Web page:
• They need to be wormed when they are 12 months old

Things you'll need for your puppy

There are certain items that new owners need to already have in the home prior to bringing a new puppy home. It's often a good idea to restrict how much space a puppy plays in more especially when you can't keep an eye on what they get up to bearing in mind that puppies are often quite boisterous which means investing in puppy gates or a large enough playpen that allows a puppy the room to express themselves while keeping them safe too. The items needed are therefore as follows:

  • Good quality puppy or baby gates to fit on doors
  • A good well-made playpen that's large enough for a puppy to play in so they can really express themselves as puppies like to do
  • Lots of well-made toys which must include good quality chews suitable for puppies to gnaw on bearing in mind that a puppy will start teething anything from when they are 3 to 8 months old
  • Good quality feed and water bowls which ideally should be ceramic rather than plastic or metal
  • A grooming glove
  • A slicker brush or soft bristle brush
  • Dog specific toothpaste and a toothbrush
  • Scissors with rounded ends
  • Nail clippers
  • Puppy shampoo and conditioner which must be specifically formulated for use on dogs
  • A well-made dog collar or harness
  • A couple of strong dog leads
  • A well-made dog bed that's not too small or too big
  • A well-made dog crate for use in the car and in the home that's large enough for a puppy to move around in
  • Baby blankets to put in your puppy's crate and in their beds for when they want to nap or go to sleep at night

Keeping the noise down

All puppies are sensitive to noise including Tibbie puppies. It's important to keep the noise levels down when a new puppy arrives in the home. TVs and music should not be played too loud which could end up stressing a small puppy out.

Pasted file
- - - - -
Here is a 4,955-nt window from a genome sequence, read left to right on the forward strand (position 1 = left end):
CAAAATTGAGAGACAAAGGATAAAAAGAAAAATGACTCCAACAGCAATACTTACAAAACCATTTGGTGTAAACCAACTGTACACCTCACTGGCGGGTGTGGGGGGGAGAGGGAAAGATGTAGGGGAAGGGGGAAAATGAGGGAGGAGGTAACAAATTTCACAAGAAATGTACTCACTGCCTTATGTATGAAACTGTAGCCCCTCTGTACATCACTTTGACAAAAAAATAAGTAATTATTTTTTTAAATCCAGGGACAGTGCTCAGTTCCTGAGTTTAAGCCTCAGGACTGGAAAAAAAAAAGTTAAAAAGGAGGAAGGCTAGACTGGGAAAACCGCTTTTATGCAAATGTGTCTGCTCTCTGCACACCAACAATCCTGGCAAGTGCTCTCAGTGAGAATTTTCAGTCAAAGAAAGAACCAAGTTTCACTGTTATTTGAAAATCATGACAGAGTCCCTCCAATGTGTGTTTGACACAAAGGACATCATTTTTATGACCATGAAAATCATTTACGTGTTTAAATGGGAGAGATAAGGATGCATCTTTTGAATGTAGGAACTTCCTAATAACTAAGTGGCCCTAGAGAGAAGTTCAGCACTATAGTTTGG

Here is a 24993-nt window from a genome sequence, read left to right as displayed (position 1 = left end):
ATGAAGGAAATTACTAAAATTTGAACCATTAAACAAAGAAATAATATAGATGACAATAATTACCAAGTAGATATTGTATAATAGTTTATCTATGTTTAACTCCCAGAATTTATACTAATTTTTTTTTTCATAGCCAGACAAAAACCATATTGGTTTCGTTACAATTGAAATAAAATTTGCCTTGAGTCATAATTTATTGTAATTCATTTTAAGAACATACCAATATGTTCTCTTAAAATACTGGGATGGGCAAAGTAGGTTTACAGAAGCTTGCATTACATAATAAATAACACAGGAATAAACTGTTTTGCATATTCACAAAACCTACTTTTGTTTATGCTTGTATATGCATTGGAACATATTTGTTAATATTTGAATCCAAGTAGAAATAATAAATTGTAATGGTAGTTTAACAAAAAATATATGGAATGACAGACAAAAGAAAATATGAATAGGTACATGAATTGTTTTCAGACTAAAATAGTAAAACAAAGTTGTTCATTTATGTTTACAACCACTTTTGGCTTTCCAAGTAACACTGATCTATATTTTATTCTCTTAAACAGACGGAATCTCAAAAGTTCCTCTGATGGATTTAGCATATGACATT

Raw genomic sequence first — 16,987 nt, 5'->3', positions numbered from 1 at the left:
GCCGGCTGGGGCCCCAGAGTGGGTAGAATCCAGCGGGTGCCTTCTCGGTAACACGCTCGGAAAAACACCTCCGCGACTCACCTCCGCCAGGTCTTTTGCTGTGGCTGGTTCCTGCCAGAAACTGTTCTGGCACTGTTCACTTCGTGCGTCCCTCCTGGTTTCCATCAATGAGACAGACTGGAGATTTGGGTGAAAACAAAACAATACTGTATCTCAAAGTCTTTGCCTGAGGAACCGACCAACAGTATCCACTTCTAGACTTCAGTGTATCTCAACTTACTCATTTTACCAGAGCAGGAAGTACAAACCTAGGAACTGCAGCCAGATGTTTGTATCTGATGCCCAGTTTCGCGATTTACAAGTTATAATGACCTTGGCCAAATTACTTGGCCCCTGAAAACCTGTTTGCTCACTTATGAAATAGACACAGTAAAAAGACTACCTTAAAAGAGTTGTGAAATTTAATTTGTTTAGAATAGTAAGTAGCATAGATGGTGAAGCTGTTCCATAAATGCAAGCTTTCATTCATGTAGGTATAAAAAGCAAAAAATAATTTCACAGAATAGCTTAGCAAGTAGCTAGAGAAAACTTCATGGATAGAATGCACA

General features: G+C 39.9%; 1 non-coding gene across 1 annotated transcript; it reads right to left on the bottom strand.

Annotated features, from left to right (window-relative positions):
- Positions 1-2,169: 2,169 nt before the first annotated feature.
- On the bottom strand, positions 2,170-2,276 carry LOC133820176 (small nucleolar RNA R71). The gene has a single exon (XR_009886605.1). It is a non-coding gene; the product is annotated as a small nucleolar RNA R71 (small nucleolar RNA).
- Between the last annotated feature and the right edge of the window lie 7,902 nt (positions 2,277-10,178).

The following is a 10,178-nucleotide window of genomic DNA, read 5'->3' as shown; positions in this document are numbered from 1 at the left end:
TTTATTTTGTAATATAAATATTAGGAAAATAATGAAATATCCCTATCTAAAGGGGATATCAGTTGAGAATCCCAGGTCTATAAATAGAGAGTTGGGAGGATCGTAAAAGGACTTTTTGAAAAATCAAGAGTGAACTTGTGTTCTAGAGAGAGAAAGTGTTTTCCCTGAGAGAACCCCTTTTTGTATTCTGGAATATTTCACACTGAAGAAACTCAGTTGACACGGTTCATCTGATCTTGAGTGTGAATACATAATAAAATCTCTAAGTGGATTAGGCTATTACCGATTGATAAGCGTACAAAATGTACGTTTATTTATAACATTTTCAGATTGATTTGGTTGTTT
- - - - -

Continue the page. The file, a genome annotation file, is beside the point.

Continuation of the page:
Keeping vet appointments

As previously mentioned Tibbie puppies would have been given their first vaccinations by the breeders but they must have their follow up shots which is up to their new owners to organise. The vaccination schedule for puppies is as follows:

  • 10 -12 weeks old bearing in mind that a puppy would not have full protection straight away but would only be fully protected 2 weeks after they have had their second vaccination

When it comes to boosters it's best to discuss these with a vet because there is a lot of debate about whether a dog really needs them after a certain time. However if a dog ever needed to go into kennels their vaccinations would need to be fully up to date.

What about older Tibetan Spaniels when they reach their senior years?

Older Tibetan Spaniels need lots of special care because as they reach their golden years they are more at risk of developing certain health concerns. Physically a dog's muzzle may start to go grey but there will be other noticeable changes too which includes the following:

  • Coats become coarser
  • A loss of muscle tone
  • Tibbies can either become overweight or underweight
  • They have reduced strength and stamina
  • Older dogs have difficulty regulating their body temperature
  • They often develop arthritis
  • Immune systems do not work as efficiently as they once did which means dogs are more susceptible to infections

Older dogs change mentally too which means their response time tends to be slower as such they develop the following:

  • They respond less to external stimuli due to impaired vision or hearing
  • They tend to be a little pickier about their food
  • They have a lower pain threshold
  • Become intolerant of any change
  • Often an older dog can feel disorientated

Living with a Tibbie in their golden years means taking on a few more responsibilities but these are easily managed and should include taking a look at their diet the amount of exercise they are given how often their dog beds need changing and keeping an eye on the condition of their teeth.

Older Tibetan Spaniels need to be fed a good quality diet that meets their needs at this stage of their lives all the while keeping a close eye on a dog's weight. A rough feeding guide for older dogs is as follows bearing in mind they should be fed highly digestible food that does not contain any additives:

  • Protein content should be anything from 14 – 21%
  • Fat content should be less than 10%
  • Fibre content should be less than 4%